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"One smart book . . . delving deep into the history and implications of a daily act that dare not speak its name." —Newsweek Acclaimed as "extraordinary" (The New York Times) and "a classic" (Los Angeles Times), The Big Necessity is on its way to removing the taboo on bodily waste—something common to all and as natural as breathing. We prefer not to talk about it, but we should—even those of us who take care of our business in pristine, sanitary conditions. Disease spread by waste kills more people worldwide every year than any other single cause of death. Even in America, nearly two million people have no access to an indoor toilet. Yet the subject remains unmentionable. Moving from the underground sewers of Paris, London, and New York (an infrastructure disaster waiting to happen) to an Indian slum where ten toilets are shared by 60,000 people, The Big Necessity breaks the silence, revealing everything that matters about how people do—and don't—deal with their own waste. With razor-sharp wit and crusading urgency, mixing levity with gravity, Rose George has turned the subject we like to avoid into a cause with the most serious of consequences.

Operations Strategy

Author: Nigel Slack
Publisher: Pearson Higher Ed
ISBN: 1292162511
Size: 43.33 MB
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Now in its fifth edition, this clear, well-structured and interesting text offers insight into the more advanced topic of Operations Strategy. Building on concepts from strategic management, operations management, marketing and HRM, this text encourages a thorough understanding of Operations Strategy in a variety of businesses and organisations. Ideal for Advanced Undergraduate and Postgraduate students, this book builds on concepts from Strategic Management, Operations Management, Marketing and HRM to give students a comprehensive understanding of Operations Strategy.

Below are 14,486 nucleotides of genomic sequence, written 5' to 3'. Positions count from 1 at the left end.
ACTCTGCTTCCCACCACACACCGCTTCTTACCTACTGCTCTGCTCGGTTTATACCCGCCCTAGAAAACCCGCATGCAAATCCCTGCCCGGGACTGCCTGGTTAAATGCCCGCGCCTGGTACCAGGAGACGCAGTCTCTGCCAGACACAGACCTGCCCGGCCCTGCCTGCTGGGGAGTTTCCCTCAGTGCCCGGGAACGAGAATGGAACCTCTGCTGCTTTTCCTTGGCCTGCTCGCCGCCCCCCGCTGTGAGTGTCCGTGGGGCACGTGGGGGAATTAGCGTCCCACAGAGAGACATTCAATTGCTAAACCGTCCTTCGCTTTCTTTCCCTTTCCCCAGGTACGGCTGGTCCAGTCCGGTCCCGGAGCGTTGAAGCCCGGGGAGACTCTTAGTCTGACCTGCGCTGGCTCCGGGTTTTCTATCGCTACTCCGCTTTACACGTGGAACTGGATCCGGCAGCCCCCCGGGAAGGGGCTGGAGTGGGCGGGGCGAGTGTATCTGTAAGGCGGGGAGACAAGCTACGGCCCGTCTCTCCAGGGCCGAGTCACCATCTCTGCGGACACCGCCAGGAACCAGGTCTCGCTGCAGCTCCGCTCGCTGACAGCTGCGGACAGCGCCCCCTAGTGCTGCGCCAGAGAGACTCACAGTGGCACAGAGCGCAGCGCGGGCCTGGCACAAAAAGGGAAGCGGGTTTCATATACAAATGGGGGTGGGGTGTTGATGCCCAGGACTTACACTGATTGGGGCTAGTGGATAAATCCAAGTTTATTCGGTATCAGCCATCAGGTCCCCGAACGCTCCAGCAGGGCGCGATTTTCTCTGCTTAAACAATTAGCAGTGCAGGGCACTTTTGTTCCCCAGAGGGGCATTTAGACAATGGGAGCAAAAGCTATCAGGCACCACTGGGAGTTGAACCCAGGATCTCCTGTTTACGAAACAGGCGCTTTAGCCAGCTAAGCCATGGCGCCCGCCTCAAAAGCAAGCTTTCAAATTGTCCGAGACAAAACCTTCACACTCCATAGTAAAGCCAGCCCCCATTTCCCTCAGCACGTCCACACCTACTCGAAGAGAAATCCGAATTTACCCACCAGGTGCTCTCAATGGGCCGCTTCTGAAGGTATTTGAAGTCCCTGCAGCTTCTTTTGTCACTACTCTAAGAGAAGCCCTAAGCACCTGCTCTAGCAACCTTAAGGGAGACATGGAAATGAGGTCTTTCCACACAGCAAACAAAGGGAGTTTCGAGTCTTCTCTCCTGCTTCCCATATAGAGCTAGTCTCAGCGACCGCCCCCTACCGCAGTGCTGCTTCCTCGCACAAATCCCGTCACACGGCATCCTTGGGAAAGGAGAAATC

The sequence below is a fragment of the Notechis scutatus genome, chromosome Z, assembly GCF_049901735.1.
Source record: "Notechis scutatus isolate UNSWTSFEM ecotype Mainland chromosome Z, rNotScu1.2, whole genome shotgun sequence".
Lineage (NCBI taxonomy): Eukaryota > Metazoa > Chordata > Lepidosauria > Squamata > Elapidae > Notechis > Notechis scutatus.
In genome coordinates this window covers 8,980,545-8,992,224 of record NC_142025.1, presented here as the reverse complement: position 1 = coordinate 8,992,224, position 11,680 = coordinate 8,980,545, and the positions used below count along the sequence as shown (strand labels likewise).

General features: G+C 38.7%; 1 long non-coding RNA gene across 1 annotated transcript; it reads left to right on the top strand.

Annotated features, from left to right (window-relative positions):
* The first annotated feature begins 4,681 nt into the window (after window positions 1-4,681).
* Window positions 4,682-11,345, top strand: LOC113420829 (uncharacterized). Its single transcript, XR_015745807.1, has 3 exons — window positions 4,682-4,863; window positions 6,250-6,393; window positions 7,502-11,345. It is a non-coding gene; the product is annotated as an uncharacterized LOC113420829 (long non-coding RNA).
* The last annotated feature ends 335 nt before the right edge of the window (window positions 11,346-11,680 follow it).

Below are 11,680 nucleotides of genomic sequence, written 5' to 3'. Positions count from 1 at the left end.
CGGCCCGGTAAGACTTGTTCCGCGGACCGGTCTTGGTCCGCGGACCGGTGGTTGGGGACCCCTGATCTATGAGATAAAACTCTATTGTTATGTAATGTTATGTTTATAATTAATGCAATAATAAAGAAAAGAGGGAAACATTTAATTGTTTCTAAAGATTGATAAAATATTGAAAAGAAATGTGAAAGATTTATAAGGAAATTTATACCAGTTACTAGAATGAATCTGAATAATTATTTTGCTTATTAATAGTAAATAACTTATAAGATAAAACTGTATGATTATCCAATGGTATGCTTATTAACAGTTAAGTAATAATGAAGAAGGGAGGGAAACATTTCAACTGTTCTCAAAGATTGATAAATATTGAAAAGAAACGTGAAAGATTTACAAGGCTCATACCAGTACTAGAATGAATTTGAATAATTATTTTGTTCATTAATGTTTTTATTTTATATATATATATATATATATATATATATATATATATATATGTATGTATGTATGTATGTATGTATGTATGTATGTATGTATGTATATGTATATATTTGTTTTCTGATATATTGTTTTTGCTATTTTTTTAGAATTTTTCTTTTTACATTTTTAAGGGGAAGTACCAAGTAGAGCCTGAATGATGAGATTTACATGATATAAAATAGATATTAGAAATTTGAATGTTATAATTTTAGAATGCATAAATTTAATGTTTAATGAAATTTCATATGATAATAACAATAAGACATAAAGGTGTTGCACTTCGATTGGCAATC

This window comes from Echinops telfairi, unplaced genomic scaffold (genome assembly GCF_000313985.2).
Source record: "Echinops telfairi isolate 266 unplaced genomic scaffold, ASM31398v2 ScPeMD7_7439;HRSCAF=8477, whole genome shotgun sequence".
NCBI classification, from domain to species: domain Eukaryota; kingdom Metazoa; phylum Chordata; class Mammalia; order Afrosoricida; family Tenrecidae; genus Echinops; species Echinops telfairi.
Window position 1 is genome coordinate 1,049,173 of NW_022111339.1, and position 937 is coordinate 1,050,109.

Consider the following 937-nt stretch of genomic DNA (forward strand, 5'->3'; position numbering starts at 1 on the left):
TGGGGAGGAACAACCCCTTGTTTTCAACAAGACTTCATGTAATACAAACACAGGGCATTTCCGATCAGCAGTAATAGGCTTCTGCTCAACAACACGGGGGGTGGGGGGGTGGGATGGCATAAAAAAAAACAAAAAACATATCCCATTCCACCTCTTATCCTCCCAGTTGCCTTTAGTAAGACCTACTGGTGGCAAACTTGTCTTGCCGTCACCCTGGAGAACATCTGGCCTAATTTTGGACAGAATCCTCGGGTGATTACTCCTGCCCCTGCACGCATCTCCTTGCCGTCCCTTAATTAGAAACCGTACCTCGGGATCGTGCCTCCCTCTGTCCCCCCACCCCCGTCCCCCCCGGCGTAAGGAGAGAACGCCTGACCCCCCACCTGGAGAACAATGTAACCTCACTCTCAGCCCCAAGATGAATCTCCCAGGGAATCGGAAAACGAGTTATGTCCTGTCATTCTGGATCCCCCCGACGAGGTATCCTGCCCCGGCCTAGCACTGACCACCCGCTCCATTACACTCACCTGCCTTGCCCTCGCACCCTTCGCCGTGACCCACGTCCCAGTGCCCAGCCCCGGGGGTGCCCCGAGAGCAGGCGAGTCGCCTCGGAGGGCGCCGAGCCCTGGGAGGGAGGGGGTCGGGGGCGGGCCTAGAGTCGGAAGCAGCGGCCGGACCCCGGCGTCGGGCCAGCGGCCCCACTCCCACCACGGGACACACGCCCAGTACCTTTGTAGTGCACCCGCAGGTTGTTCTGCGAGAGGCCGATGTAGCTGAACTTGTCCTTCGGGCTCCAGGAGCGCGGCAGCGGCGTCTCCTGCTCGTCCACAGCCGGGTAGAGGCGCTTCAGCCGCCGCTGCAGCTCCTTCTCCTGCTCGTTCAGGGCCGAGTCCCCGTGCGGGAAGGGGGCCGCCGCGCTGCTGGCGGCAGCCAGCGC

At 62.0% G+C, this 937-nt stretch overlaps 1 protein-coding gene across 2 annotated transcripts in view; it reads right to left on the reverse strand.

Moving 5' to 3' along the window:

An Extraordinary Time

Author: Marc Levinson
Publisher: Basic Books
ISBN: 0465096565
Size: 13.12 MB
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In An Extraordinary Time, acclaimed economic historian Marc Levinson recounts the global collapse of the postwar economy in the 1970s. While economists struggle to return us to the high economic growth rates of the past, Levinson counterintuitively argues that the boom years of the 1950s and 1960s were an anomaly; slow economic growth is the norm—no matter what economists and politicians may say. Yet these atypical years left the public with unreasonable expectations of what government can achieve. When the economy failed to revive, suspicion of government and liberal institutions rose sharply, laying the groundwork for the political and economic polarization that we’re still grappling with today. A sweeping reappraisal of the last sixty years of world history, An Extraordinary Time describes how the postwar economic boom dissipated, undermining faith in government, destabilizing the global financial system, and forcing us to come to terms with how tumultuous our economy really is.